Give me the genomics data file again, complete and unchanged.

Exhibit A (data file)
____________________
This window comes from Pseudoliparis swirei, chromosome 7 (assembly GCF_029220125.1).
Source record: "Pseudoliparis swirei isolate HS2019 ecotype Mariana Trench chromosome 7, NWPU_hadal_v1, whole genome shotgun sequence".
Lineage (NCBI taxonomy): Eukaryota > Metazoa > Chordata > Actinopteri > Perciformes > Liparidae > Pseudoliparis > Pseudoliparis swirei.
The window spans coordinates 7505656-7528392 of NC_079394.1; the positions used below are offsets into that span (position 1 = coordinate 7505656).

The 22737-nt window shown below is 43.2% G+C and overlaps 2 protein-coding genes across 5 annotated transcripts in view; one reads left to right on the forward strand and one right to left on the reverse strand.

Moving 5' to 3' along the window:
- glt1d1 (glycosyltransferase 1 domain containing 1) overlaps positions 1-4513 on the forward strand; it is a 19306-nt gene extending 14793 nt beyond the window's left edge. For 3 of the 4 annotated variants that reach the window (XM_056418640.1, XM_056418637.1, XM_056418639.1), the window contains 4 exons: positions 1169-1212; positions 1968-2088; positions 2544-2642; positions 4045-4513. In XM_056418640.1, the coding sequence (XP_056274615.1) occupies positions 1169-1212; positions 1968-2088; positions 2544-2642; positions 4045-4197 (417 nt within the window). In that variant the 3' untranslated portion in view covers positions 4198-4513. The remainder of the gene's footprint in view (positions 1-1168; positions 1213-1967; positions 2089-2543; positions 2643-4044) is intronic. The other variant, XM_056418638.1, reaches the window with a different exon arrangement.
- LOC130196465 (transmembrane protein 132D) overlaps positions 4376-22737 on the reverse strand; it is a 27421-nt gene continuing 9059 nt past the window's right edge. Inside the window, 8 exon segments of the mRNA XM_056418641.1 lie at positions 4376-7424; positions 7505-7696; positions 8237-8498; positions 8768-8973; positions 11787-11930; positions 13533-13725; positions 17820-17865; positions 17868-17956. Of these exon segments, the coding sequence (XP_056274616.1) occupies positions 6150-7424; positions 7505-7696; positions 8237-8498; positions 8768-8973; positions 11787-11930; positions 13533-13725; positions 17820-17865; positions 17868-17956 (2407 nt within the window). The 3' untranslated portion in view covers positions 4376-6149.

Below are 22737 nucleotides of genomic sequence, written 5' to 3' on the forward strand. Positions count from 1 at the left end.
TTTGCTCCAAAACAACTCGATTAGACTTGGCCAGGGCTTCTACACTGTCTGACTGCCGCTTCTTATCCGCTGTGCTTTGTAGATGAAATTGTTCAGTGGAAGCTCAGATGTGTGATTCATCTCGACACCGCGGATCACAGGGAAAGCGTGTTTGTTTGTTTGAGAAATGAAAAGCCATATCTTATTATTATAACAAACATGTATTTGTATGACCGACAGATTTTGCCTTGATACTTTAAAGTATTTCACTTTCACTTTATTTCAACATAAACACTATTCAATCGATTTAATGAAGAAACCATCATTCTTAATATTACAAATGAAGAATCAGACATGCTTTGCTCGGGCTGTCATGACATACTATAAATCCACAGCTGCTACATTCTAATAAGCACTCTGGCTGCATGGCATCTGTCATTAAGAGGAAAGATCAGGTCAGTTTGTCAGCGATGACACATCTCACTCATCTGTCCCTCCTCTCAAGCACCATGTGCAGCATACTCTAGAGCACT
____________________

This window comes from Pseudoliparis swirei, chromosome 7 (assembly GCF_029220125.1).
Source record: "Pseudoliparis swirei isolate HS2019 ecotype Mariana Trench chromosome 7, NWPU_hadal_v1, whole genome shotgun sequence".
Lineage (NCBI taxonomy): Eukaryota > Metazoa > Chordata > Actinopteri > Perciformes > Liparidae > Pseudoliparis > Pseudoliparis swirei.
The window spans coordinates 7505656-7528392 of NC_079394.1; the positions used below are offsets into that span (position 1 = coordinate 7505656).

The 22737-nt window shown below is 43.2% G+C and overlaps 2 protein-coding genes across 5 annotated transcripts in view; one reads left to right on the forward strand and one right to left on the reverse strand.

Moving 5' to 3' along the window:
- glt1d1 (glycosyltransferase 1 domain containing 1) overlaps positions 1-4513 on the forward strand; it is a 19306-nt gene extending 14793 nt beyond the window's left edge. For 3 of the 4 annotated variants that reach the window (XM_056418640.1, XM_056418637.1, XM_056418639.1), the window contains 4 exons: positions 1169-1212; positions 1968-2088; positions 2544-2642; positions 4045-4513. In XM_056418640.1, the coding sequence (XP_056274615.1) occupies positions 1169-1212; positions 1968-2088; positions 2544-2642; positions 4045-4197 (417 nt within the window). In that variant the 3' untranslated portion in view covers positions 4198-4513. The remainder of the gene's footprint in view (positions 1-1168; positions 1213-1967; positions 2089-2543; positions 2643-4044) is intronic. The other variant, XM_056418638.1, reaches the window with a different exon arrangement.
- LOC130196465 (transmembrane protein 132D) overlaps positions 4376-22737 on the reverse strand; it is a 27421-nt gene continuing 9059 nt past the window's right edge. Inside the window, 8 exon segments of the mRNA XM_056418641.1 lie at positions 4376-7424; positions 7505-7696; positions 8237-8498; positions 8768-8973; positions 11787-11930; positions 13533-13725; positions 17820-17865; positions 17868-17956. Of these exon segments, the coding sequence (XP_056274616.1) occupies positions 6150-7424; positions 7505-7696; positions 8237-8498; positions 8768-8973; positions 11787-11930; positions 13533-13725; positions 17820-17865; positions 17868-17956 (2407 nt within the window). The 3' untranslated portion in view covers positions 4376-6149.

Below are 22737 nucleotides of genomic sequence, written 5' to 3' on the forward strand. Positions count from 1 at the left end.
TTTGCTCCAAAACAACTCGATTAGACTTGGCCAGGGCTTCTACACTGTCTGACTGCCGCTTCTTATCCGCTGTGCTTTGTAGATGAAATTGTTCAGTGGAAGCTCAGATGTGTGATTCATCTCGACACCGCGGATCACAGGGAAAGCGTGTTTGTTTGTTTGAGAAATGAAAAGCCATATCTTATTATTATAACAAACATGTATTTGTATGACCGACAGATTTTGCCTTGATACTTTAAAGTATTTCACTTTCACTTTATTTCAACATAAACACTATTCAATCGATTTAATGAAGAAACCATCATTCTTAATATTACAAATGAAGAATCAGACATGCTTTGCTCGGGCTGTCATGACATACTATAAATCCACAGCTGCTACATTCTAATAAGCACTCTGGCTGCATGGCATCTGTCATTAAGAGGAAAGATCAGGTCAGTTTGTCAGCGATGACACATCTCACTCATCTGTCCCTCCTCTCAAGCACCATGTGCAGCATACTCTAGAGCACT